March 16, 2012

Saturday is when Mum and I eat together and has been for a while. For a couple of years, I took Mabel and Ian out in the car and we ate a picnic lunch together while parked at some beauty spot. That became difficult. Then, for the next year or so, Dad and I would eat lunch with Mum at a table in the dining room of the home. That became unfeasible too. Now it’s just me and Mum. Most Saturdays I feed her at a little table by her customary chair in the lounge while eating the same meal myself.

Today, I arrived to find that Mum had already been given her soup. I suppose this is fair enough. Mabel needs a long time to eat and so the carers often get her started before lunchtime officially begins. My bowl of soup arrived and Mabel seemed oblivious as I ate it. Certainly, other than the most ambiguous of hellos, she hasn’t responded to my attempts to get her to speak.

Now we’re waiting for the main course. Another resident, Barry, sits on the sofa, close to Mum’s armchair. As long as I’ve known Barry, he’s been toothless and skull-revealingly thin. He is showing no interest in the plate of soup in front of him. When a carer walks by and says encouragingly “eat your soup, Barry,” Barry opens his eyes, to register the message, but his arms remain crossed over his chest and soon he shuts his eyes again. I get the impression that eating soup is not very high on Barry’s ’to do’ list.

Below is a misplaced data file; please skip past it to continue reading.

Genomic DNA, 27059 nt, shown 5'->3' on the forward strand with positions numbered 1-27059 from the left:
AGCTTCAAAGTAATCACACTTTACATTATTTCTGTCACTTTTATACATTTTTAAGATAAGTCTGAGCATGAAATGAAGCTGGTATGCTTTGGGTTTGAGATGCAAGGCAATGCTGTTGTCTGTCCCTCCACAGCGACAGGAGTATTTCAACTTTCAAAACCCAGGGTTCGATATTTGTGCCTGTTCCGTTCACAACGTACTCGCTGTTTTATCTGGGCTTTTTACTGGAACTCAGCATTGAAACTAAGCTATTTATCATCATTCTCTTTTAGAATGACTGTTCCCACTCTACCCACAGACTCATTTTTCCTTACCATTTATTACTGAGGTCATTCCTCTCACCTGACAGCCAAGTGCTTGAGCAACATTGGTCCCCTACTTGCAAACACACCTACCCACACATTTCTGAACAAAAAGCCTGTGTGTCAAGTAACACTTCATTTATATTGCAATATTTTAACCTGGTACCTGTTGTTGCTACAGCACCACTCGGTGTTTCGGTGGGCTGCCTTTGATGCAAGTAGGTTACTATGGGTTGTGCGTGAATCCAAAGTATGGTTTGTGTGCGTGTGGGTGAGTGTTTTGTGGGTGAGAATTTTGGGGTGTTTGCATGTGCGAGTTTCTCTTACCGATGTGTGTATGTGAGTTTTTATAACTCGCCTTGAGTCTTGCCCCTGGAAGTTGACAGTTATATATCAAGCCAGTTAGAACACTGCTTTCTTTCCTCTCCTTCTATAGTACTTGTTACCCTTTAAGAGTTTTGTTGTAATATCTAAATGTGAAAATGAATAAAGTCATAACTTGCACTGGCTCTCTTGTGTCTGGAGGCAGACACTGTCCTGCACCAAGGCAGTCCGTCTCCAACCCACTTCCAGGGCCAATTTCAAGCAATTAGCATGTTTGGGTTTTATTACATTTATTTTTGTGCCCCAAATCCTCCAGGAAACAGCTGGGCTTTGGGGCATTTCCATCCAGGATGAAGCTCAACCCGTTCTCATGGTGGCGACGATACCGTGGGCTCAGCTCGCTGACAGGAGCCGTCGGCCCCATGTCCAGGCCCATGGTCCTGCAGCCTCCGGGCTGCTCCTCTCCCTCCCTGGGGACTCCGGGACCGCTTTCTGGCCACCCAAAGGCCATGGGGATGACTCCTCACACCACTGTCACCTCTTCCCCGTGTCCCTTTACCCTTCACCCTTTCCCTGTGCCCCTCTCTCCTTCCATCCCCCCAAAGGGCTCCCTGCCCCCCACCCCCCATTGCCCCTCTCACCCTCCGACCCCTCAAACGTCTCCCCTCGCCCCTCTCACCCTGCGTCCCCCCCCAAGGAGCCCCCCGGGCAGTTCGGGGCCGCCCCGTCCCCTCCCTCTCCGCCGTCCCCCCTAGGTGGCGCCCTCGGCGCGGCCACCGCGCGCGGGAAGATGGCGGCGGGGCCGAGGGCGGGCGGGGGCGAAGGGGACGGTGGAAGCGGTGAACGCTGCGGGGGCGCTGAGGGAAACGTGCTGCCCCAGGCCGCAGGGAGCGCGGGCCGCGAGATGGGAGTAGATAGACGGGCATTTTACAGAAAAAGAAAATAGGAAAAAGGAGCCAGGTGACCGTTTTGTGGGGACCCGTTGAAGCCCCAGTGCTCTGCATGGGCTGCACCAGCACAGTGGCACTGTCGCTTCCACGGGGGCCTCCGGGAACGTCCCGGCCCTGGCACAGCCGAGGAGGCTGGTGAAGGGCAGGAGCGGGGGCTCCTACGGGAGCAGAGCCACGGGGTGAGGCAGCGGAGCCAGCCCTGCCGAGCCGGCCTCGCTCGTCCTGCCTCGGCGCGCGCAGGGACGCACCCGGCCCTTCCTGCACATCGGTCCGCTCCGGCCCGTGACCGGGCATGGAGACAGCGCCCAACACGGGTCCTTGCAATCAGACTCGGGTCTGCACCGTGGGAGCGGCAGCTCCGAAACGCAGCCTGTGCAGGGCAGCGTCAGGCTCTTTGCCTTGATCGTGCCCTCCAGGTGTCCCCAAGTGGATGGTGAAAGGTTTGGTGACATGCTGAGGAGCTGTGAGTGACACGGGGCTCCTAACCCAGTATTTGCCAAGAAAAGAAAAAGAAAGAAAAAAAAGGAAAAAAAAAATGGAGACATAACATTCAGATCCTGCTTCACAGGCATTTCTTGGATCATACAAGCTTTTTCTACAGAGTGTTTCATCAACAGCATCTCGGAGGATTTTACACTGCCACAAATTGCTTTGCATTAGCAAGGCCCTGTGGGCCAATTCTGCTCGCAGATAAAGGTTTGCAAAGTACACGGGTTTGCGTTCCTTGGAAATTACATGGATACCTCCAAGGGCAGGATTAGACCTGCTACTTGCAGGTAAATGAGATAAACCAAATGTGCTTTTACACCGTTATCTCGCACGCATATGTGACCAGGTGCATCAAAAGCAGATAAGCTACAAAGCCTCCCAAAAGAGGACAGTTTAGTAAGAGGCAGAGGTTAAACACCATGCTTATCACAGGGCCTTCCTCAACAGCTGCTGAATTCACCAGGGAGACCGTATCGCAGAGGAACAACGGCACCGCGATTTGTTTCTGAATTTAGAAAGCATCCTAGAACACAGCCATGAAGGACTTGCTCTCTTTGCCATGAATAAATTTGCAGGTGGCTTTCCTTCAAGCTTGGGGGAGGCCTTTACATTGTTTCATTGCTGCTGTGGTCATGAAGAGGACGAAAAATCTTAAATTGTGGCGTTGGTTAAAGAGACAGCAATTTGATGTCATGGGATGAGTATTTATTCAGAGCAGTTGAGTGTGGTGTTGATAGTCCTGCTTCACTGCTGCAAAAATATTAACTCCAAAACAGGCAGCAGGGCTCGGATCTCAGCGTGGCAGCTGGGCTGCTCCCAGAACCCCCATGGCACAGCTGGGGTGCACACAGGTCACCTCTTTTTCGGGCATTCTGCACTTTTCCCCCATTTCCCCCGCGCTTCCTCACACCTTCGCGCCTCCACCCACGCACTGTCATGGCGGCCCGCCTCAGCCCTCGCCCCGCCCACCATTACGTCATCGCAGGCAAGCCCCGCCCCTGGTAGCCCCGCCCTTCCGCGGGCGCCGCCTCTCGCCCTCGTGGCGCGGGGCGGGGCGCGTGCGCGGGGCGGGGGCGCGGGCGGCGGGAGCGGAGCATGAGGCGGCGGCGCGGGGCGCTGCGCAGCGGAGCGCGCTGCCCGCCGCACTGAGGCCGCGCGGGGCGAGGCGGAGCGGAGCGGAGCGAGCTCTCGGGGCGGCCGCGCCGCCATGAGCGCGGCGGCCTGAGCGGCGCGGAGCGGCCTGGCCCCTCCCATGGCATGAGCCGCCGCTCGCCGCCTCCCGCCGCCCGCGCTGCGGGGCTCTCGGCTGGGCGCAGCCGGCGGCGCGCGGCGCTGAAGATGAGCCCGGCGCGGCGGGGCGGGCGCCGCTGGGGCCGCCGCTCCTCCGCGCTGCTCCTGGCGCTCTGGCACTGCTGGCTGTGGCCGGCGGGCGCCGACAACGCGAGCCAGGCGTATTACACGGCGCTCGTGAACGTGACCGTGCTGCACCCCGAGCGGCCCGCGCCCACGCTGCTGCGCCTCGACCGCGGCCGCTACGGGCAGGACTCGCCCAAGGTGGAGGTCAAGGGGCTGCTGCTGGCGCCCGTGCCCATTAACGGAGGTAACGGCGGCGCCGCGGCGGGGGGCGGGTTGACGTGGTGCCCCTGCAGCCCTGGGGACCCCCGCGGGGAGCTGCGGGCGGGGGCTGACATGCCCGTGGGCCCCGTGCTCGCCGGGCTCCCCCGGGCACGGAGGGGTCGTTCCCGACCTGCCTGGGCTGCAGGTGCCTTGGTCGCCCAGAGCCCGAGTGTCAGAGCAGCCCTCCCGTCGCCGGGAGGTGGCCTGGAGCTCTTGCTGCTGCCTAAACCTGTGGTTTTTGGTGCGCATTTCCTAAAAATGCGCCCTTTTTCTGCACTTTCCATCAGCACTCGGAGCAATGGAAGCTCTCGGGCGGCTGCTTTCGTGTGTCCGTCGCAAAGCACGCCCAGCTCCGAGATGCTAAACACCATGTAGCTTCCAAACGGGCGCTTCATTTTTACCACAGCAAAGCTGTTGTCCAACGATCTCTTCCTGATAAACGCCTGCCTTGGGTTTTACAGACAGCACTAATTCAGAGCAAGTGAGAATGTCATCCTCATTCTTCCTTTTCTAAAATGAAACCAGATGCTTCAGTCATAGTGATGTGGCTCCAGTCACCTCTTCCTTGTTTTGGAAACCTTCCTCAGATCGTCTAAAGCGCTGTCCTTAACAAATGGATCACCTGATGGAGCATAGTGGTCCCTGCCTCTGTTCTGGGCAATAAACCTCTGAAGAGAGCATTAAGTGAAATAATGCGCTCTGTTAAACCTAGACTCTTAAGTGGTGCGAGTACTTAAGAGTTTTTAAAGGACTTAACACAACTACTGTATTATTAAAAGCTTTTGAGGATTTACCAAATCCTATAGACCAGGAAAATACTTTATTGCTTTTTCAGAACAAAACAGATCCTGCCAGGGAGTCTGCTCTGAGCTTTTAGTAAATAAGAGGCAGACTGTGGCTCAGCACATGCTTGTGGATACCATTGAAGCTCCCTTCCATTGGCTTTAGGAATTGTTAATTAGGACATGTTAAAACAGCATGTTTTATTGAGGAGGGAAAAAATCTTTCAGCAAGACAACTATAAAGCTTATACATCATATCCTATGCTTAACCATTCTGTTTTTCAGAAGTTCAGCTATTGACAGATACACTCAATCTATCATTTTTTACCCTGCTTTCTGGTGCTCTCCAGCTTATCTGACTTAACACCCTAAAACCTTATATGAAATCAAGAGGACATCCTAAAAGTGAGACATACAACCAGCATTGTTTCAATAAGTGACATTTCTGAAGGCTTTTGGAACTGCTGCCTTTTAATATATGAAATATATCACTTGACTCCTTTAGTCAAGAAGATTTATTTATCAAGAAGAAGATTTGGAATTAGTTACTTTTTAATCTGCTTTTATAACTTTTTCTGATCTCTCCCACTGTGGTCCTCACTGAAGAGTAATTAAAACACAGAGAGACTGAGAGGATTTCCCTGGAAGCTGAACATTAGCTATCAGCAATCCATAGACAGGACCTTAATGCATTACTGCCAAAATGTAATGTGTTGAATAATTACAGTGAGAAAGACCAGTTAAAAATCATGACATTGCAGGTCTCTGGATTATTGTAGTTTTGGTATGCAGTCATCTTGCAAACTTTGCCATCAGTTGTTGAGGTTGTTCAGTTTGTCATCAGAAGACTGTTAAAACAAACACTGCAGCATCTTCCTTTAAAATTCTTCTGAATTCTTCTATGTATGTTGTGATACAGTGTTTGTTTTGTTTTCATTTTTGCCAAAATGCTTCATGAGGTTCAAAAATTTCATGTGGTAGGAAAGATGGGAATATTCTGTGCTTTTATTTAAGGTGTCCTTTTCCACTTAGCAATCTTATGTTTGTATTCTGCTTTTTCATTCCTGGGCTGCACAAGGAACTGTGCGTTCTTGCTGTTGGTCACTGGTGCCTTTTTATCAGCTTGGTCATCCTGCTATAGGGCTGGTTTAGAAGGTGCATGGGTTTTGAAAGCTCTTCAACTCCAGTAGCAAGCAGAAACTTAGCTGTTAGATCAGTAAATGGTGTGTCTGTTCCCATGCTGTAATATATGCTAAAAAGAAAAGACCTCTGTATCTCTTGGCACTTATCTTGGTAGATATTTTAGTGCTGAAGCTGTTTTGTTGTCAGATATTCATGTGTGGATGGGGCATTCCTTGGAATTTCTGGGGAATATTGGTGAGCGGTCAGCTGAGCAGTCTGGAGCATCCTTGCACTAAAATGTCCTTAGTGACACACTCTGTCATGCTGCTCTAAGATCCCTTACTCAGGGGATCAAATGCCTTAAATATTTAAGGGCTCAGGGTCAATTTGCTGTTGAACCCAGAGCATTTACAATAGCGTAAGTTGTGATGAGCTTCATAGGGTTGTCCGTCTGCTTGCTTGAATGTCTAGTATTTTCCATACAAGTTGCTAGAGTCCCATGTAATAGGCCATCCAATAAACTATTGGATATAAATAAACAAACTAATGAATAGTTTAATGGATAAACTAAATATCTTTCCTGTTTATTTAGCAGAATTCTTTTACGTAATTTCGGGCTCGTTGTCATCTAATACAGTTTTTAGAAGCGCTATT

The main course arrives: steak pie, carrots and cabbage for me; a puréed version of the same for Mum. I put some of each of the brown and orange and white onto a spoon and move it towards Mabel, whose mouth opens in response to my voice as much as anything. I then alternate between the colours, so as to give Mabel constant variety of taste. When she’s halfway through her own bowlful, I spice it up with the odd slice of carrot, shred of cabbage, lump of meat, or piece of pastry from my own plate, because the textures are part of the taste experience, surely. Eventually, when Mum’s lack of response suggests she’s had enough, at least for now, I tuck in to my own food.

In my line of sight, Bessie sits with a large plateful of nosh in front of her. But she’s shaking her head at the loaded fork that a carer is trying to tempt her with. “I can’t eat it,” she says, sobbing. Dry sobbing is her default condition, and it leaves her, I guess, too upset to eat. Meanwhile Barry is being asked if he wants a main course. Barry uncrosses his arms for long enough to perform a short, sharp, horizontal karate chop in the air that clearly indicates his insistence on nil by mouth. Well used to this instruction, the carer does not even put the plate down in front of him. Basically, Barry doesn’t eat, at least that’s how it seems to me. Instead, he sits bolt upright with his eyes shut and his arms crossed. A realistic long-term alternative to taking in nutrition? Well, he’s still here, more than three years down the line from when I first saw him in this unyielding mode.